The purpose of this study was to examine human papillomavirus (HPV) knowledge and vaccine acceptability in a convenience sample of immigrant Hispanic men, many of whom are parents of adolescents. Data on 189 male callers were collected from the National Cancer Institute’s Cancer Information Service Spanish-language call center. Most participants were willing to vaccinate their adolescent son (87.5 %) or daughter (78.8 %) against HPV. However, among this sample, awareness of HPV was low and knowledge of key risk factors varied. These findings can help guide the development of culturally informed educational efforts aimed at increasing informed decision-making about HPV vaccination among Hispanic fathers.
doi:10.1007/s10935-013-0297-0
PMCID: PMC3801294  PMID: 23377881
Human papillomavirus (HPV); HPV vaccine acceptability; Hispanic men; HPV knowledge
4.  Burden of Human Papillomavirus among Haitian Immigrants in Miami, Florida: Community-Based Participatory Research in Action 
Journal of Oncology  2012;2012:728397.
Background. Haitian immigrant women residing in Little Haiti, a large ethnic enclave in Miami-Dade County, experience the highest cervical cancer incidence rates in South Florida. While this disparity primarily reflects lack of access to screening with cervical cytology, the burden of human papillomavirus (HPV) which causes virtually all cases of cervical cancer worldwide, varies by population and may contribute to excess rate of disease. Our study examined the prevalence of oncogenic and nononcogenic HPV types and risk factors for HPV infection in Little Haiti. Methods. As part of an ongoing community-based participatory research initiative, community health workers recruited study participants between 2007 and 2008, instructed women on self-collecting cervicovaginal specimens, and collected sociodemographic and healthcare access data. Results. Of the 242 women who contributed adequate specimens, the overall prevalence of HPV was 20.7%, with oncogenic HPV infections (13.2% of women) outnumbering nononcogenic infections (7.4%). Age-specific prevalence of oncogenic HPV was highest in women 18–30 years (38.9%) although the prevalence of oncogenic HPV does not appear to be elevated relative to the general U.S. population. The high prevalence of oncogenic types in women over 60 years may indicate a substantial number of persistent infections at high risk of progression to precancer.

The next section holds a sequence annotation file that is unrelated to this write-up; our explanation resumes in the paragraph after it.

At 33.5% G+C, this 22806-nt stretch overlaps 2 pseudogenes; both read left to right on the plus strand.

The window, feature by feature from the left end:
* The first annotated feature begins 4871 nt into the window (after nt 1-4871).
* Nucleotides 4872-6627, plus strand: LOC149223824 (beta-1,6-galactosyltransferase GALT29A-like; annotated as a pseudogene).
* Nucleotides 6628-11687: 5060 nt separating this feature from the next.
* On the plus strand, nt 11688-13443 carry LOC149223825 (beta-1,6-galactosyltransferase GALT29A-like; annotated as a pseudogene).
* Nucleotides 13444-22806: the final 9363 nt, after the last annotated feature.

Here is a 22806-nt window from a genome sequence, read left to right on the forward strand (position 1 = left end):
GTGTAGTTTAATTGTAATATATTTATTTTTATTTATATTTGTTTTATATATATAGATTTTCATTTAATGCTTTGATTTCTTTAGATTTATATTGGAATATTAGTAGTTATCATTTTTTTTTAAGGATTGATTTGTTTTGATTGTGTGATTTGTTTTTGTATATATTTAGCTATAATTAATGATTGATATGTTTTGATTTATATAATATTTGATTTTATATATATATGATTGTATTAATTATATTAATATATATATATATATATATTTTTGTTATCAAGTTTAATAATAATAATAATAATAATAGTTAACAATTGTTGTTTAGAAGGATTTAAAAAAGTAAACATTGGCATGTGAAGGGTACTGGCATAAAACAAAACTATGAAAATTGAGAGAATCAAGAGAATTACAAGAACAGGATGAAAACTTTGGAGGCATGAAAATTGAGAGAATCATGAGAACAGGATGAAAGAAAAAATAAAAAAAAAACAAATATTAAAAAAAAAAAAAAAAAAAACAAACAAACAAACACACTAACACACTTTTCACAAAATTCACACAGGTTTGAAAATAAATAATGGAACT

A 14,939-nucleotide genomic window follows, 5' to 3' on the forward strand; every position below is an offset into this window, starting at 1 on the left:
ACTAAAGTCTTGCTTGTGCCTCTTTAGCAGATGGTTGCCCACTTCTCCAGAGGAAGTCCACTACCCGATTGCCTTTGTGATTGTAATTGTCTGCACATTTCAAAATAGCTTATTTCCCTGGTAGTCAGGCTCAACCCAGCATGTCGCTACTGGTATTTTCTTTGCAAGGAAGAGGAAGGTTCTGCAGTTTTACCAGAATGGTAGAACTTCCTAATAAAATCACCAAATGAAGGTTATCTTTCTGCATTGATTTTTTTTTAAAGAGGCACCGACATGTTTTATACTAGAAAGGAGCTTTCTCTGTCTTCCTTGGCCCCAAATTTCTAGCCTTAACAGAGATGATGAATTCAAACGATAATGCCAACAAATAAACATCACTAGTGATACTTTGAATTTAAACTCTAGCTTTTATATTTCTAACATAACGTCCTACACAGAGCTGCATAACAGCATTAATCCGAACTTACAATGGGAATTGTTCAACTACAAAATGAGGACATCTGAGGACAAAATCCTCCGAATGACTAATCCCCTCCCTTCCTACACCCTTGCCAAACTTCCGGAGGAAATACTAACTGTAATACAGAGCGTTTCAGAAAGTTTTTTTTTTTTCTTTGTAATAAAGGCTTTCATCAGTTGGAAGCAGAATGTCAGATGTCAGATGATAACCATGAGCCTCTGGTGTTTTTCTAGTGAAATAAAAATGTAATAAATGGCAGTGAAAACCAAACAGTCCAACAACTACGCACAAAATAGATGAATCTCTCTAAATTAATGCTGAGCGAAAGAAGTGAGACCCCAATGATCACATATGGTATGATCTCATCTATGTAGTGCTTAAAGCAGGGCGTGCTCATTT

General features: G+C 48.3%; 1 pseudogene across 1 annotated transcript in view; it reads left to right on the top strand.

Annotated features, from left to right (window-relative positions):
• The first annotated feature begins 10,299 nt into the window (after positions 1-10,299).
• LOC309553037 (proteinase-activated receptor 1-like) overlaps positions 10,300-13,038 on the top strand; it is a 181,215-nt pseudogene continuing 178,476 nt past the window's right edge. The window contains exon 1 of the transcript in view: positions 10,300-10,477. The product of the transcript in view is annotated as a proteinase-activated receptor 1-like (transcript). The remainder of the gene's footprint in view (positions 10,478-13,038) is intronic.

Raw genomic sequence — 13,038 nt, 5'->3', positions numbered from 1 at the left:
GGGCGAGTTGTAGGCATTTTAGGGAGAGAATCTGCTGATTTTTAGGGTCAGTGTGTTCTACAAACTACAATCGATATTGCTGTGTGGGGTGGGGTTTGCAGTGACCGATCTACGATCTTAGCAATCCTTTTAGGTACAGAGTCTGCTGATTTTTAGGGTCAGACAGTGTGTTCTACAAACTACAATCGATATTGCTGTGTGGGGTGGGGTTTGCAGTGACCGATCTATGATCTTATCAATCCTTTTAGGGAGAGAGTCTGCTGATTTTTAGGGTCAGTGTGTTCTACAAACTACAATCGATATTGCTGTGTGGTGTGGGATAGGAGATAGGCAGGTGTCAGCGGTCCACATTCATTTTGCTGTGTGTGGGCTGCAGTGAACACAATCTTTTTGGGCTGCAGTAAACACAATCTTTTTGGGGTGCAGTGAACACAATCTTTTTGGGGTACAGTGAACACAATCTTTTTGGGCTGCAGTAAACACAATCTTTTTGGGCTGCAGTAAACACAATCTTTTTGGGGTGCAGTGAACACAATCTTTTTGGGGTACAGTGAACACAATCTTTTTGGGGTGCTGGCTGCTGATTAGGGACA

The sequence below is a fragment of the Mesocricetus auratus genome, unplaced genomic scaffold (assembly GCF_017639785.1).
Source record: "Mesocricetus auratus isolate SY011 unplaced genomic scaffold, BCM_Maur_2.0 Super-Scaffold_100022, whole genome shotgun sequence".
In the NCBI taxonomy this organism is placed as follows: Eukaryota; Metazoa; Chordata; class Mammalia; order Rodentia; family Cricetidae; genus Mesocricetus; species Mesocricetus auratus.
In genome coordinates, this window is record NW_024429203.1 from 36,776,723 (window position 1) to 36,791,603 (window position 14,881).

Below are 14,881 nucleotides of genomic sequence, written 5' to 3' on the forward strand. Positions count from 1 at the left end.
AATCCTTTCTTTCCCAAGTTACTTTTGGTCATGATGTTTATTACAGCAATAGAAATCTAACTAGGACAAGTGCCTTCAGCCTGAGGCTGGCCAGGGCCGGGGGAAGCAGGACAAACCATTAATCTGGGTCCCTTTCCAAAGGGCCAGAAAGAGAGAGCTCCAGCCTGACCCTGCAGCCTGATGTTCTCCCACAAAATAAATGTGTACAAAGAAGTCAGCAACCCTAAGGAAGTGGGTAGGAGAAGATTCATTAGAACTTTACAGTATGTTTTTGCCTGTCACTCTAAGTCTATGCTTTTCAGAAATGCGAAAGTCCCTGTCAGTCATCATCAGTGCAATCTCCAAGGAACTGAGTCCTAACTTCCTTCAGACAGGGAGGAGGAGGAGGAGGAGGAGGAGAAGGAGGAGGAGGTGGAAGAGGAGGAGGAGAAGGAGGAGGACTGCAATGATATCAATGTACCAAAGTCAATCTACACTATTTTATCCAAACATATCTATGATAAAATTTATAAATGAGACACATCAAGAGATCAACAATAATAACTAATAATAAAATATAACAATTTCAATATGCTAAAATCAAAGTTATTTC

doi:10.1155/2012/728397
PMCID: PMC3349262  PMID: 22619675
5.  Cervical Cancer Prevention: New Tools and Old Barriers 
Cancer  2010;116(11):2531-2542.
Cervical cancer is the second most common female tumor worldwide and its incidence is disproportionately high (>80%) in the developing world. In the U.S., where Pap tests have reduced the annual incidence to approximately 11,000 cervical cancers, more than 60% of cases occur in medically-underserved populations as part of a complex of diseases linked to poverty, race/ethnicity, and/or health disparities. Because carcinogenic human papillomavirus (HPV) infections cause virtually all cervical cancer, two new approaches for cervical cancer prevention have emerged: 1) HPV vaccination to prevent infections in younger women (≤18 years old) and 2) carcinogenic HPV detection in older women (≥30 years old). Together, HPV vaccination and testing, if used in an age-appropriate manner, have the potential to transform cervical cancer prevention particularly among underserved populations. Yet significant barriers of access, acceptability, and adoption to any cervical cancer prevention strategy remain. Without understanding and addressing these obstacles, these promising new tools for cervical cancer prevention may be futile. We share our experiences in the delivery of cervical cancer prevention strategies to U.S. populations experiencing high cervical cancer burden: African-American women in South Carolina, Alabama, Mississippi; Haitian immigrant women in Miami; Hispanic women in the U.S.-Mexico Border; Sioux/Native American women in the Northern Plains; white women in the Appalachia; and Vietnamese-American women in Pennsylvania and New Jersey. Our goal is to inform future research and outreach efforts to reduce the burden of cervical cancer in underserved populations.
doi:10.1002/cncr.25065
PMCID: PMC2876205  PMID: 20310056

Results 1-5 (5)